In this section, we will discuss some use cases for blockchain in plasma supply chain. We intend not to outline a finalized specification but rather raise ideas for further research and prototyping. It is straightforward to infer that blockchain can be utilized across the plasma supply chain in a similar way it is used with pharmaceutical supply chain. Two self-evident use cases are those relating to preventing the falsification of plasma products and the logistics of plasma.

First, blockchain could be utilized in the same way MediLedger is used to counter falsified medicines. The main components here would be a private blockchain, hosted by plasma supply chain actors, and nodes representing supply chain actors. A plasma delivery would be assigned an identity, stored in blockchain along with the certificate of origin. When the delivery progresses in the supply chain, each step is recorded in the blockchain complemented with other relevant information. Supply chain parties can access the blockchain through their nodes and enquire the origin of the delivery and individual donations, while maintaining a high level of privacy.

Blockchain’s main role here would be to verify logistics transactions and provide immutable ledger, which prevents attempts to tamper any origin information or inject falsified plasma to the supply chain. The benefits would also include the enhanced traceability of plasma: for example, in the case a delivery has to be withdrawn due to a contaminated donation, it would be easy to follow the blockchain trail from the single donation to the batch and its current location.

Second, as plasma logistics is a major transatlantic industry, whereby the product is highly sensitive in terms of storing conditions, a solution monitoring these conditions, and raising alerts where applicable, is another area blockchain could be utilized in. The benefits would include that blockchain would verify plasma batch’s shipping conditions and provide information if there are any suboptimal conditions across the shipping chain that may cause defects in the plasma. Again, this solution would be based on a private blockchain, which is accessed by nodes representing the supply chain parties. Logistics transactions would be stored in the blockchain and the solution would incorporate IoT sensors monitoring the batch.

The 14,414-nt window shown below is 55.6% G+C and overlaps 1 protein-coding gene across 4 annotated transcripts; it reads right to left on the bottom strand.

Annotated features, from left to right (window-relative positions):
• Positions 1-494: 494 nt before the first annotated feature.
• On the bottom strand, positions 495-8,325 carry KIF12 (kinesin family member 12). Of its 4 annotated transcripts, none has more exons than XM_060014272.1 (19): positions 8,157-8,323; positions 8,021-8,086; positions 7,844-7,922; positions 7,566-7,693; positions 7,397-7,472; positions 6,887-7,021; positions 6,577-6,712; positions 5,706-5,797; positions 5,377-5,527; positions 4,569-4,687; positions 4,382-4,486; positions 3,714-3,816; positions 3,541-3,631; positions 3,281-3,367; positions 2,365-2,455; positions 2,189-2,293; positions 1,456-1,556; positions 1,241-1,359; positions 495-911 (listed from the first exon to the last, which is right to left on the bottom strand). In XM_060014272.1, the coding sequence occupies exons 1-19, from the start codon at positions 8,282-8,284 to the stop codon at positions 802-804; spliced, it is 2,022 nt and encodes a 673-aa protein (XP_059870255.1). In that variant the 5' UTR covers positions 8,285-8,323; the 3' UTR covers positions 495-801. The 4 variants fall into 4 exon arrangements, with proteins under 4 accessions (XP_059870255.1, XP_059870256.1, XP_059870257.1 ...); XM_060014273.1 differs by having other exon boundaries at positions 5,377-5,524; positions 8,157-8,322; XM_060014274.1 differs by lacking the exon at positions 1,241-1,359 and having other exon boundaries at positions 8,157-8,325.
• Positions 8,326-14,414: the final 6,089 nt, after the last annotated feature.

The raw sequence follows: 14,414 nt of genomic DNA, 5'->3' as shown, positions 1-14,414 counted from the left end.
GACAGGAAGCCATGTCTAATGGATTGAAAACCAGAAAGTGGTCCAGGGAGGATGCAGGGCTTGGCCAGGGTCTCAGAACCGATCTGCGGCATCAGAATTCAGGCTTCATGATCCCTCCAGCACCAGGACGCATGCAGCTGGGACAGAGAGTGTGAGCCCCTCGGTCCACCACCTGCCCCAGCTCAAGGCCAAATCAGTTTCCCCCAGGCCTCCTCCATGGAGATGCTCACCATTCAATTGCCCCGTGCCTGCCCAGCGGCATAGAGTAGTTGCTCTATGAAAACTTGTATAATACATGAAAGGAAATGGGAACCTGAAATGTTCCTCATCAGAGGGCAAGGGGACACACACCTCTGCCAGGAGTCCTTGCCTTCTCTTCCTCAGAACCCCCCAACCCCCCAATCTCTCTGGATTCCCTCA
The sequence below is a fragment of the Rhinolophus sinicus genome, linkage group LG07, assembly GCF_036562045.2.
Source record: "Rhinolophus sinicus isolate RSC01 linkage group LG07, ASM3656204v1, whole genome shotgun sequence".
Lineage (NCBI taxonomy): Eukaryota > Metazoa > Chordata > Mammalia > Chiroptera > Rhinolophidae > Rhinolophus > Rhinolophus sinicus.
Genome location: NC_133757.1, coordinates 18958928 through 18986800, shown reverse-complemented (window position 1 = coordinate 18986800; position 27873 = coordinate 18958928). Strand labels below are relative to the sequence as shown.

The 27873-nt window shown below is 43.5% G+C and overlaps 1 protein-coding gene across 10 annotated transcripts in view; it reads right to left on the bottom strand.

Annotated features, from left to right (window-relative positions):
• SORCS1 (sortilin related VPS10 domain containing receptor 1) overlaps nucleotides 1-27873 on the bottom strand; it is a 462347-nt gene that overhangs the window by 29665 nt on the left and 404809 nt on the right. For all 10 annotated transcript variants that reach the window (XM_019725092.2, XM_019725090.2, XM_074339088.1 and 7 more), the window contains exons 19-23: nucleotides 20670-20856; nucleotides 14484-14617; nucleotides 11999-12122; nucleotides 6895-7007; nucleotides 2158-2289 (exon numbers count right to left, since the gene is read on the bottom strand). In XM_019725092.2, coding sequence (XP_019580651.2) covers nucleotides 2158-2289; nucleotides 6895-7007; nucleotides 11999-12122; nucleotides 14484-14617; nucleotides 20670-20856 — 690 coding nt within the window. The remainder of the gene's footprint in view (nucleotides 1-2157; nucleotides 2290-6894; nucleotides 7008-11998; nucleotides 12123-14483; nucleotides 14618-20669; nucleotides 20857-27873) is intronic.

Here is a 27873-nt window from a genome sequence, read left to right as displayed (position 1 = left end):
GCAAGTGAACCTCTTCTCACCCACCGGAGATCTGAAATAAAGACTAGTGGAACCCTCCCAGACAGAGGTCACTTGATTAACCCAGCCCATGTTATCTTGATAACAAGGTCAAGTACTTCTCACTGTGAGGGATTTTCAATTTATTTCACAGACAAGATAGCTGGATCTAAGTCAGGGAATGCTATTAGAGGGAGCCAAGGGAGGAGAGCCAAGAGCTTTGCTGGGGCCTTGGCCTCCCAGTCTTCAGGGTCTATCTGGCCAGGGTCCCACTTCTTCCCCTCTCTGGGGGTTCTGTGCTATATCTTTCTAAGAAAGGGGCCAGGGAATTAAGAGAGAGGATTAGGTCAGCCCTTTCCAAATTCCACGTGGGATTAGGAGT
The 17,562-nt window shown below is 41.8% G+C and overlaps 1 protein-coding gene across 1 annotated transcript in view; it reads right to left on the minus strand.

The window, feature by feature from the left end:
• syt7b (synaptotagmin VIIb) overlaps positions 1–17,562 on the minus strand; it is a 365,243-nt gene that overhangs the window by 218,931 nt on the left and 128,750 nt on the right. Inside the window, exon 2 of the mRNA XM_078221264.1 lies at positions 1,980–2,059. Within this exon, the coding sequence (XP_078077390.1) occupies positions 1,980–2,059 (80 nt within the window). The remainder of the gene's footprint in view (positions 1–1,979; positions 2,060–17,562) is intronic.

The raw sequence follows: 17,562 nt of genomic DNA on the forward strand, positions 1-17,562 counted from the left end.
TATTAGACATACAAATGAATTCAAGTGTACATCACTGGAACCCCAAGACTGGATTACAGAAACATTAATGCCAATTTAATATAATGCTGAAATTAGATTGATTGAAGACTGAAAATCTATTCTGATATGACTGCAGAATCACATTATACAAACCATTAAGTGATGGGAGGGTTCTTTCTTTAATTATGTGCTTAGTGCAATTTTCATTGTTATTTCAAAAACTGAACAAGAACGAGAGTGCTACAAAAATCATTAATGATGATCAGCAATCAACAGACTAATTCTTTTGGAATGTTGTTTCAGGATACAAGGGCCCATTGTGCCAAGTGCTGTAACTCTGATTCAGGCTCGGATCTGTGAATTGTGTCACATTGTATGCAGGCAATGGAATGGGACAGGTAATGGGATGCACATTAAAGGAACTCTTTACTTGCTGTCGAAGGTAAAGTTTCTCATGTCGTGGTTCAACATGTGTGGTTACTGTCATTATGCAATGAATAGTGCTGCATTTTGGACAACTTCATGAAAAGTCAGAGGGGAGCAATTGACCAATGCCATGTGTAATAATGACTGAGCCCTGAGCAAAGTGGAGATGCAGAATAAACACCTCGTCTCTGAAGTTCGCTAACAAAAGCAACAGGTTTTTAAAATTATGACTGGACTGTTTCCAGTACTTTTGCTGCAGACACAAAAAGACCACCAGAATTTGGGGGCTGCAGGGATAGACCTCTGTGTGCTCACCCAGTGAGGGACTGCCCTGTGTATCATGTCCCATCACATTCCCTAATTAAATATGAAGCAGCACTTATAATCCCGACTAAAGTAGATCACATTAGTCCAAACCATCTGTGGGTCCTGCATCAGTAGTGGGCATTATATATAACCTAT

In addition to these two use cases, we introduce a third one, which is based on the donor’s perspective. The idea here is to provide mechanisms for incentivizing donors and allowing them to take better control of their data and donations. From a governance point of view, this would also allow monitoring individual donations and prevent too frequent donations. Generally, this would entail a distributed, decentralized donor registry, whereby a donor’s data, such as health screening, would be located in one authorized donation center and donation events would be recorded in the blockchain. Each of the donors would have a single identity, which would work in each of the centers.

From an ethics perspective, the end customer of plasma could monitor donations and exercise corporate responsibility: for example, it could be monitored that a donor does not donate too frequently (e.g., by going to different centers). The health effects of too frequent donations are not clear, but there may be an adverse effect. The controlling could be conducted with a smart contract. For example, if a donor’s previous donation is within a certain time period, a new donation is forbidden.

Another key factor in this model is an incentive model, which could be tied to the system. For example, rather than remunerating with cash, donors could be granted tokens they could use in public health services, public transportation or other public services. This would follow the example of BLOOD tokens described above. In a more far-reaching manner, blockchain could contribute to a diminishing role of the middleman (i.e., the global plasma collection firms, which currently collect plasma and remunerate donors). A completely new kind of plasma supply chain networks could be built whereby donors could obtain an increased control to their donations economically.

This is depicted in Figure 2, which illustrates how donors donate the plasma across the network of trusted collection centers. The donor is registered in one of the collection centers and identified through blockchain. The donation transaction is verified with blockchain and recorded with the user’s data in a secure data source.


Figure 2—Plasma derivatives blockchain. In the figure, dashed arrows depict connections to data sources, whereas solid arrows depict concrete material or remuneration flows.